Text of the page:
Fun and games
The name of the primary book we used to teach ourselves about open book is the Great Game of Business, and we try to bring an element of fun and games into our work environment. The games we play are all about some aspect of our business, whether it’s finding a way to reduce shrink in the deli, increase the use of reusable bags, or increase the in-stock ratio of the products in the grocery aisle. Each game revolves around some aspect of importance to the improvement of our business—financially, environmentally or socially. So, the games we play have alignment with our cooperative Ends and business goals.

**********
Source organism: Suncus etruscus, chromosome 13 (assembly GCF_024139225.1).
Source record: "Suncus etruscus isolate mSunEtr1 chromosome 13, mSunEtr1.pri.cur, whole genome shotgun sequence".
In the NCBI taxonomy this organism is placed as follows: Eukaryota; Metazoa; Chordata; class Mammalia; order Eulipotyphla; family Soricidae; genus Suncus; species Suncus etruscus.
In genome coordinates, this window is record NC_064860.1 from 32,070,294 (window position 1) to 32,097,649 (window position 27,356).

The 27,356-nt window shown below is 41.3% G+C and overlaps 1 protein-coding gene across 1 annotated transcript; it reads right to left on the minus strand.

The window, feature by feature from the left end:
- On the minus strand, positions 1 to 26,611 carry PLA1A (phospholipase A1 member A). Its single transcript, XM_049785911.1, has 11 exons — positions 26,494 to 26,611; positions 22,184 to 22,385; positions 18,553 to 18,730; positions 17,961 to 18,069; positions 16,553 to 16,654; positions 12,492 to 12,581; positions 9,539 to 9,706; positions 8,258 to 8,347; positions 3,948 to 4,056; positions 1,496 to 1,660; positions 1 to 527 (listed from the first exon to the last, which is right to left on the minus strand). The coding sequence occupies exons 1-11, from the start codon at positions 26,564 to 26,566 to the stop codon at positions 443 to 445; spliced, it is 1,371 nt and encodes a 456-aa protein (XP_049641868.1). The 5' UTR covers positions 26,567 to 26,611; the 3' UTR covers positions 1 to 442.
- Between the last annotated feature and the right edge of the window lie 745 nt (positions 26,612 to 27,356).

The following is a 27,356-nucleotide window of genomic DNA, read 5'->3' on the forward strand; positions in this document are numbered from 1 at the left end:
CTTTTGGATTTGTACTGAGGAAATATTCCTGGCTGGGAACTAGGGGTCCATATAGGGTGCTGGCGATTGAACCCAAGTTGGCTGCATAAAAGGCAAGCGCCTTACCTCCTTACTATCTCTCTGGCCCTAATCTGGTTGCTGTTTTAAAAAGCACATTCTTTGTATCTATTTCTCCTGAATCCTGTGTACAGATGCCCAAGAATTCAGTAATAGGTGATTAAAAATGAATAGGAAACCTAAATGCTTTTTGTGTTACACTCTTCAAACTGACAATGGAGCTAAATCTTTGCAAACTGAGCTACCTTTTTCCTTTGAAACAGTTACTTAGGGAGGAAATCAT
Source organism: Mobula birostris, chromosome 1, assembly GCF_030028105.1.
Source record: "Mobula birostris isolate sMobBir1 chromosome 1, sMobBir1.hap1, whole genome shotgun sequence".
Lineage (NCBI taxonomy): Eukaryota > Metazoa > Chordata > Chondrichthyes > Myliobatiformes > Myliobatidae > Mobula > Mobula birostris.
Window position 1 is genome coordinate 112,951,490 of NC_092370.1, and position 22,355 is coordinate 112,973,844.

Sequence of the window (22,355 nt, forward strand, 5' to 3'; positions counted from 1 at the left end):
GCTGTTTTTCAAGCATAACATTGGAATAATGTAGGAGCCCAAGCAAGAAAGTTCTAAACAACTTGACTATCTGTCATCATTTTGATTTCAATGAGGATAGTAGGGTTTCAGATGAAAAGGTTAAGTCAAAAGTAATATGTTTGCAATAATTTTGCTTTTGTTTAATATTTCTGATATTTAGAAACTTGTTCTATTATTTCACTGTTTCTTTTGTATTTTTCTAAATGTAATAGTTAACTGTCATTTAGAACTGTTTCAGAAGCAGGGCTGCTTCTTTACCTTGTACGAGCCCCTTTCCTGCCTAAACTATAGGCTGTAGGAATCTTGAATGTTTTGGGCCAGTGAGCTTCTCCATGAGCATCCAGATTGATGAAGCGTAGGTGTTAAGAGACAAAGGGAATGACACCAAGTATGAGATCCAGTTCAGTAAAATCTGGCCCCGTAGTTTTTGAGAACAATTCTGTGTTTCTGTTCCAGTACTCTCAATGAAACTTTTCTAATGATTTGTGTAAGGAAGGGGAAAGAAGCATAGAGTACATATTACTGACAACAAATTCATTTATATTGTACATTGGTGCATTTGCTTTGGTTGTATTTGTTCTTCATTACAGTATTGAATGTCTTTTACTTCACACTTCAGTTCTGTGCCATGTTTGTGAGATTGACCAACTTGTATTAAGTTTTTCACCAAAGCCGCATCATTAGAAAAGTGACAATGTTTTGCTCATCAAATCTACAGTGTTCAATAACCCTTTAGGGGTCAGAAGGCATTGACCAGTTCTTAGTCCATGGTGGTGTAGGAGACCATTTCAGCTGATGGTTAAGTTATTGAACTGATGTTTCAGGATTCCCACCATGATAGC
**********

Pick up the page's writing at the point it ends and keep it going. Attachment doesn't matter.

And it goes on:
Sometimes the games at the co-op are played for prizes, but the value of the prizes always has to be covered by the value of a successful outcome to the co-op. Often games are played for the pure fun of reaching goals. In 2008, the grocery department of our Hanover store wanted to get a handle on out-of-stocks. They did a study to find the baseline of items not in stock on a weekly basis. Working from that number, they developed a game to see if they could make measurable improvement on their target. Each week, they would meet to discuss what had happened the previous week and what they intended to do to improve their score the next week. They used a whiteboard to keep a track of their progress. Over the course of a six-week period they were able to effect a dramatic improvement in the score, from a baseline of 250 to a low of 73 at the end of their game. There was no week during the game when the out-of-stock number went up. At the end of the period, the department decided to have a party to celebrate. They had a potluck in our boardroom, decorated the room, played a version of “Let’s Make a Deal” with prizes and had a great time. Having fun at work while benefiting service for the co-op’s members = win, win!